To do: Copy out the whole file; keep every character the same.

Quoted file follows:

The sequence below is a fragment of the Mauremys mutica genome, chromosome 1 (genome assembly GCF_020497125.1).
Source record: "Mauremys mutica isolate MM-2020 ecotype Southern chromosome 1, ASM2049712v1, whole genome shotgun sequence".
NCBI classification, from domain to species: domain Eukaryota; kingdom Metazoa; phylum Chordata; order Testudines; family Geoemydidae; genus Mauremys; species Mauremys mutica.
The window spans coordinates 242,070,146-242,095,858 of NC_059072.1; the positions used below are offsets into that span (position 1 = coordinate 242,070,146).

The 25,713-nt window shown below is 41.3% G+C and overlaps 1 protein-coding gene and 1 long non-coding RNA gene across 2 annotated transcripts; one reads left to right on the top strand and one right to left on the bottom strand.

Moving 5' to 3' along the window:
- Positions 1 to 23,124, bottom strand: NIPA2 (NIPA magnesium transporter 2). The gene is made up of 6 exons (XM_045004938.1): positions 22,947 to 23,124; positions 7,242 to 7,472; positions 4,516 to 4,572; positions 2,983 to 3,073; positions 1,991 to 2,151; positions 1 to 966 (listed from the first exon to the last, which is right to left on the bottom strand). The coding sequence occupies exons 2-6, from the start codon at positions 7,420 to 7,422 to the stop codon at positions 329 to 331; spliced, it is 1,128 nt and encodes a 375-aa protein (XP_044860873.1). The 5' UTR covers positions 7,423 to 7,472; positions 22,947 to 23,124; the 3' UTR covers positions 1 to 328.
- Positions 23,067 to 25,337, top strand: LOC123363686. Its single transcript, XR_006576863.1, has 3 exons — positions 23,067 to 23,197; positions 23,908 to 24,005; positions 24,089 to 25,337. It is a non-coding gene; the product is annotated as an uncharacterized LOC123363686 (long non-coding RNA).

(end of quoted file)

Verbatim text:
The sequence below is a fragment of the Mauremys mutica genome, chromosome 1 (genome assembly GCF_020497125.1).
Source record: "Mauremys mutica isolate MM-2020 ecotype Southern chromosome 1, ASM2049712v1, whole genome shotgun sequence".
NCBI classification, from domain to species: domain Eukaryota; kingdom Metazoa; phylum Chordata; order Testudines; family Geoemydidae; genus Mauremys; species Mauremys mutica.
The window spans coordinates 242,070,146-242,095,858 of NC_059072.1; the positions used below are offsets into that span (position 1 = coordinate 242,070,146).

The 25,713-nt window shown below is 41.3% G+C and overlaps 1 protein-coding gene and 1 long non-coding RNA gene across 2 annotated transcripts; one reads left to right on the top strand and one right to left on the bottom strand.

Moving 5' to 3' along the window:
- Positions 1 to 23,124, bottom strand: NIPA2 (NIPA magnesium transporter 2). The gene is made up of 6 exons (XM_045004938.1): positions 22,947 to 23,124; positions 7,242 to 7,472; positions 4,516 to 4,572; positions 2,983 to 3,073; positions 1,991 to 2,151; positions 1 to 966 (listed from the first exon to the last, which is right to left on the bottom strand). The coding sequence occupies exons 2-6, from the start codon at positions 7,420 to 7,422 to the stop codon at positions 329 to 331; spliced, it is 1,128 nt and encodes a 375-aa protein (XP_044860873.1). The 5' UTR covers positions 7,423 to 7,472; positions 22,947 to 23,124; the 3' UTR covers positions 1 to 328.
- Positions 23,067 to 25,337, top strand: LOC123363686. Its single transcript, XR_006576863.1, has 3 exons — positions 23,067 to 23,197; positions 23,908 to 24,005; positions 24,089 to 25,337. It is a non-coding gene; the product is annotated as an uncharacterized LOC123363686 (long non-coding RNA).